‘Things are getting ready to happen out of sight’
I love this line of Eavan Boland’s from her poem ‘This moment’.
As artists and organisations tentatively edge their way towards presenting work for the public, Eavan’s line seems a good way to describe our times. Festival programmes are being unveiled, venues are reopening and audiences are taking cautious, yet enthusiastic, steps out.
Covid-19 has shown how vital artistic expression is in a time of crisis. Throughout the last 16 months, cultural activity has enabled individuals and communities to express solidarity and to maintain a sense of collective well being, despite the alienating effects of social distancing. Like never before, it is now acknowledged that artistic expression is urgent and vital and that our artists have the potential to make a major contribution to Ireland’s recovery and renewal.
Artists’ livelihoods are particularly vulnerable due to the uncertain nature of their employment patterns and a forthcoming report of ours will show clearly that Covid has exerted a particularly detrimental effect. Over the past year, our research shows that 4 of 10 jobs would have been lost without state support. These jobs were already amongst the lowest paid. Findings also show that even with government supports, 39% of artists have experienced a 50% drop in income.
Before Covid 19, the topic of poor pay for artists was very much under the spotlight and the pandemic’s impact has underscored the particular fragility of the profession. Underpaid or unpaid work by artists represents a hidden subsidy to the cultural life of Ireland. This is both unfair and unsustainable. Introduced in February 2020, our Pay the Artist policy continues to press home the urgent need to address these inequities.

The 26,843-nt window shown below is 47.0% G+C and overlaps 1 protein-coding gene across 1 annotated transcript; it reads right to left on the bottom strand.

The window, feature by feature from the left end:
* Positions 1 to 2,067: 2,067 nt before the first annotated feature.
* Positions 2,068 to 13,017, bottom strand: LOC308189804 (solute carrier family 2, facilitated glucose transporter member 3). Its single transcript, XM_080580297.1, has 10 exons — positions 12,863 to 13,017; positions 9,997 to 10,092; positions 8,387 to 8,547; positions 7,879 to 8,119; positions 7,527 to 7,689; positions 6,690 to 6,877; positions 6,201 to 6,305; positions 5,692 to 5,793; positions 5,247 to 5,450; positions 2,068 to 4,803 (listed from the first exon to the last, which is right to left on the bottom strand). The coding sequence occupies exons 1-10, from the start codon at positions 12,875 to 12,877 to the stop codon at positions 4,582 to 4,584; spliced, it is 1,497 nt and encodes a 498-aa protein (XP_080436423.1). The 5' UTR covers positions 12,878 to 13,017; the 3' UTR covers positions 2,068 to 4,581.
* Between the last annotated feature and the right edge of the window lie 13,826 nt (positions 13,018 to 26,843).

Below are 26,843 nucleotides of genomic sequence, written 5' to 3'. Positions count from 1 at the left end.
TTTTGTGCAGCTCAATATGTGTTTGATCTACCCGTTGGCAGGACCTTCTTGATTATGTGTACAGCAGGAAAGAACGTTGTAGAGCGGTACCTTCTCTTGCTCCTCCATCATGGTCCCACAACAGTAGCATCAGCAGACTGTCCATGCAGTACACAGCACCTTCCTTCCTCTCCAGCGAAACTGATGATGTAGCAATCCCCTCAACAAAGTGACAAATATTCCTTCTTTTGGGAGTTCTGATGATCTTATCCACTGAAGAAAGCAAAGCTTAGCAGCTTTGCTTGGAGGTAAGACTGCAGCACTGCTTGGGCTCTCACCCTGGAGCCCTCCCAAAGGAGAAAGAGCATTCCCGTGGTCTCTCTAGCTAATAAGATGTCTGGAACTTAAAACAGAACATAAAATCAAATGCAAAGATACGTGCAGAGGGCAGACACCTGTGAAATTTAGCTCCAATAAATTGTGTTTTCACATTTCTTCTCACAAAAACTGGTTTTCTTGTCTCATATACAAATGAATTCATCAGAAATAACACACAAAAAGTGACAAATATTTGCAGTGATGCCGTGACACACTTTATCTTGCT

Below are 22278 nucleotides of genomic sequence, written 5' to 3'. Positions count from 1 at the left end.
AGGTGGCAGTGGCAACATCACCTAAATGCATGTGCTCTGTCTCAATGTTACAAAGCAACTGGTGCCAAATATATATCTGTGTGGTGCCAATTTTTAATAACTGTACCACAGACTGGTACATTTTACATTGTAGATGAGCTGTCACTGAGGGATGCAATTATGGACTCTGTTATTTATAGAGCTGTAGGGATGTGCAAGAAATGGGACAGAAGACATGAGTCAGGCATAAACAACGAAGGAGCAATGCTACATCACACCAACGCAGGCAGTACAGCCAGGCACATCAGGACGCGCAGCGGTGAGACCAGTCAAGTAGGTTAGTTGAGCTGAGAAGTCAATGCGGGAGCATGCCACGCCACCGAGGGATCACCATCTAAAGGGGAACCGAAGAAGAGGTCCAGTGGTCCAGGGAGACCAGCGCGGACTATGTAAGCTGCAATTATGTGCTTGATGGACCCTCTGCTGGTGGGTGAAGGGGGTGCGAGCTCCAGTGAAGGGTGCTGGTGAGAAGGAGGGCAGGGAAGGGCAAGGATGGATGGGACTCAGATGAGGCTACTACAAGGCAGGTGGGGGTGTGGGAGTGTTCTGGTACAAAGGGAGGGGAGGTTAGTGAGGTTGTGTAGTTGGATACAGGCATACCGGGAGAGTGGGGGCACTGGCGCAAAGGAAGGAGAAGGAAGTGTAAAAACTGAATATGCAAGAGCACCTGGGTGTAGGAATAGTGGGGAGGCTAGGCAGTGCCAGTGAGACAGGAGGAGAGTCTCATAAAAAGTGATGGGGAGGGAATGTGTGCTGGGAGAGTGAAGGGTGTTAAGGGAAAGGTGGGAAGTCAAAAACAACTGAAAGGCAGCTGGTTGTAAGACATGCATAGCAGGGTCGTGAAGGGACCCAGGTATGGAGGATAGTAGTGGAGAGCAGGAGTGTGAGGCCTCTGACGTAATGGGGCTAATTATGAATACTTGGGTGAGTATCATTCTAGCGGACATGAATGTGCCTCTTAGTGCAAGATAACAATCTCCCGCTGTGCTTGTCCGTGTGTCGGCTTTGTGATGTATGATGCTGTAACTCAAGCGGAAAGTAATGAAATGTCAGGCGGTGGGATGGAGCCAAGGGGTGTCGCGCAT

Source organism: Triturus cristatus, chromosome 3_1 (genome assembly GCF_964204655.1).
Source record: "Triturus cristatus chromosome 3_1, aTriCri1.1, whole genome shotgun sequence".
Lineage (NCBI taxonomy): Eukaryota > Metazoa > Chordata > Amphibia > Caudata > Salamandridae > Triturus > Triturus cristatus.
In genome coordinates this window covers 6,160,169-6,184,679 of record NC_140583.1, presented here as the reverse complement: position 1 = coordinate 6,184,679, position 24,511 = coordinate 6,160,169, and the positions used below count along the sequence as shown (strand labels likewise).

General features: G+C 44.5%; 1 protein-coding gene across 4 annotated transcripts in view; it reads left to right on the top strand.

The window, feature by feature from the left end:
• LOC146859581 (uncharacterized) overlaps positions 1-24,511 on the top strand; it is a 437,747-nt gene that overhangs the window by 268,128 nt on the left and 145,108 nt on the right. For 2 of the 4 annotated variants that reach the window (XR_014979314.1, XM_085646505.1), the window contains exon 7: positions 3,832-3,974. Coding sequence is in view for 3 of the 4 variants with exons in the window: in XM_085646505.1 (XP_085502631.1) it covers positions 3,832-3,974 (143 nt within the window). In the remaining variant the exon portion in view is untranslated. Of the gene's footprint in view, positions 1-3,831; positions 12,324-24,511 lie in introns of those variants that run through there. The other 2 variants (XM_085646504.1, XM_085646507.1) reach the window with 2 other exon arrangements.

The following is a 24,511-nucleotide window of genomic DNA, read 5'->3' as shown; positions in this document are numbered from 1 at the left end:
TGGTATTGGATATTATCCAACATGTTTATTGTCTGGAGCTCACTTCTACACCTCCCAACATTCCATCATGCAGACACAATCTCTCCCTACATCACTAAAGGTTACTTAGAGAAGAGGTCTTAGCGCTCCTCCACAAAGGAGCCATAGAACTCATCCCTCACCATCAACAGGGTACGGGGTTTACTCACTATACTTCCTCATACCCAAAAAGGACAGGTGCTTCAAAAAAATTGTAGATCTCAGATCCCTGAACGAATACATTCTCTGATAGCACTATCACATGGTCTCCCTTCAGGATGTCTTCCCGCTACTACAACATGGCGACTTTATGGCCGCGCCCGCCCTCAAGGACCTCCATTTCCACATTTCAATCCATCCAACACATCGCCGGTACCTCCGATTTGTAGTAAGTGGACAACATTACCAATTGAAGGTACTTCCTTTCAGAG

Increasing diversity in the arts profession is a core concern for everyone at the Arts Council and this is intrinsically linked to any discussion about payment levels. Inadequate pay for artists means that only people from particular backgrounds can realistically contemplate a career in the arts. Those without safety nets of independent financial support from family or elsewhere will be unable to consider this area of work. This will result in a homogenous landscape, unrepresentative of the diverse richness of contemporary Ireland. If the artistic landscape does not tell the story of Ireland in all its richness and diversity, it is poorer, and the public will be deprived of a true reflection of our contemporary society.
In the past, pandemics have changed the contours of human life. The shared existential threat of Covid 19 is stimulating and accelerating our understanding of how we can improve the world for future generations. Lately, I have been struck by these lines from Canadian educator George Dei: ‘Inclusion is not about bringing people into what already exists; it is making a new space, a better space for everyone’.
Now, within our grasp, is the opportunity to create that space, to make a civic forcefield of artistic activity to energise and cohere the nation. That forcefield will comprise appropriately paid artists from all backgrounds delivering work of the highest quality to the widest possible public.
These past 16 months have been times of both tumult and stillness and it has caused many of us to feel untethered, isolated and restless. But we now find ourselves at a truly exciting point, poised to recover and renew. Like never before, this is our moment to introduce lasting, meaningful change.